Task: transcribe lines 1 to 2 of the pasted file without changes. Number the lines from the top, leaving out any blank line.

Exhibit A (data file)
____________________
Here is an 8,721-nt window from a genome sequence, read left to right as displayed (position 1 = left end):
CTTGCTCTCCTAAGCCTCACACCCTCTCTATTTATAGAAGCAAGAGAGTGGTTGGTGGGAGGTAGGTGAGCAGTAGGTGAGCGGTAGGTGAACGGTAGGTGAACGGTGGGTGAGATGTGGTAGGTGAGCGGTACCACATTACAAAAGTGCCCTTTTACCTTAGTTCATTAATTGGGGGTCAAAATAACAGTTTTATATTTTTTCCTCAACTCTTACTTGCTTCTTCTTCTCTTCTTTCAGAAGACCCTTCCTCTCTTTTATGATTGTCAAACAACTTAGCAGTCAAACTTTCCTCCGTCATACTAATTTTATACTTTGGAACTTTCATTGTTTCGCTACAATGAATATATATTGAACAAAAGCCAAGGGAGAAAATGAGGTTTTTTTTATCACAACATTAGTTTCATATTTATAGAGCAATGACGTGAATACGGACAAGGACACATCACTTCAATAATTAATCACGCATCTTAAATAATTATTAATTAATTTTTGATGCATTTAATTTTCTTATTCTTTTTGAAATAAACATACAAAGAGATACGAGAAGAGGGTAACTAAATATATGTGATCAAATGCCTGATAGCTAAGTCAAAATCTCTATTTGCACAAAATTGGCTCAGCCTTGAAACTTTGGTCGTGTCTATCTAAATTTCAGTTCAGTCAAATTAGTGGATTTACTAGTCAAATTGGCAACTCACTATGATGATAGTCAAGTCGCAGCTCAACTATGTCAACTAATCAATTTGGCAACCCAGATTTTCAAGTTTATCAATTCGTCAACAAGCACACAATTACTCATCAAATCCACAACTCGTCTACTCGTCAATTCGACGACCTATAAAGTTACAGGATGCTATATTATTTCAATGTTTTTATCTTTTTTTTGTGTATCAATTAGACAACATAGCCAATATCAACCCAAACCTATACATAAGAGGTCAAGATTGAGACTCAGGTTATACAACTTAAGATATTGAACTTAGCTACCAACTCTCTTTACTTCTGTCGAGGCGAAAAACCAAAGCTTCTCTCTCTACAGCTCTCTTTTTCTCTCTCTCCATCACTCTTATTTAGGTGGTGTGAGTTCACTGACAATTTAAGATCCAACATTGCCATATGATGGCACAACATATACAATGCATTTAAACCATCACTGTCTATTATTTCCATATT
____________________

Here is an 8,721-nt window from a genome sequence, read left to right as displayed (position 1 = left end):
CTTGCTCTCCTAAGCCTCACACCCTCTCTATTTATAGAAGCAAGAGAGTGGTTGGTGGGAGGTAGGTGAGCAGTAGGTGAGCGGTAGGTGAACGGTAGGTGAACGGTGGGTGAGATGTGGTAGGTGAGCGGTACCACATTACAAAAGTGCCCTTTTACCTTAGTTCATTAATTGGGGGTCAAAATAACAGTTTTATATTTTTTCCTCAACTCTTACTTGCTTCTTCTTCTCTTCTTTCAGAAGACCCTTCCTCTCTTTTATGATTGTCAAACAACTTAGCAGTCAAACTTTCCTCCGTCATACTAATTTTATACTTTGGAACTTTCATTGTTTCGCTACAATGAATATATATTGAACAAAAGCCAAGGGAGAAAATGAGGTTTTTTTTATCACAACATTAGTTTCATATTTATAGAGCAATGACGTGAATACGGACAAGGACACATCACTTCAATAATTAATCACGCATCTTAAATAATTATTAATTAATTTTTGATGCATTTAATTTTCTTATTCTTTTTGAAATAAACATACAAAGAGATACGAGAAGAGGGTAACTAAATATATGTGATCAAATGCCTGATAGCTAAGTCAAAATCTCTATTTGCACAAAATTGGCTCAGCCTTGAAACTTTGGTCGTGTCTATCTAAATTTCAGTTCAGTCAAATTAGTGGATTTACTAGTCAAATTGGCAACTCACTATGATGATAGTCAAGTCGCAGCTCAACTATGTCAACTAATCAATTTGGCAACCCAGATTTTCAAGTTTATCAATTCGTCAACAAGCACACAATTACTCATCAAATCCACAACTCGTCTACTCGTCAATTCGACGACCTATAAAGTTACAGGATGCTATATTATTTCAATGTTTTTATCTTTTTTTTGTGTATCAATTAGACAACATAGCCAATATCAACCCAAACCTATACATAAGAGGTCAAGATTGAGACTCAGGTTATACAACTTAAGATATTGAACTTAGCTACCAACTCTCTTTACTTCTGTCGAGGCGAAAAACCAAAGCTTCTCTCTCTACAGCTCTCTTTTTCTCTCTCTCCATCACTCTTATTTAGGTGGTGTGAGTTCACTGACAATTTAAGATCCAACATTGCCATATGATGGCACAACATATACAATGCATTTAAACCATCACTGTCTATTATTTCCATATT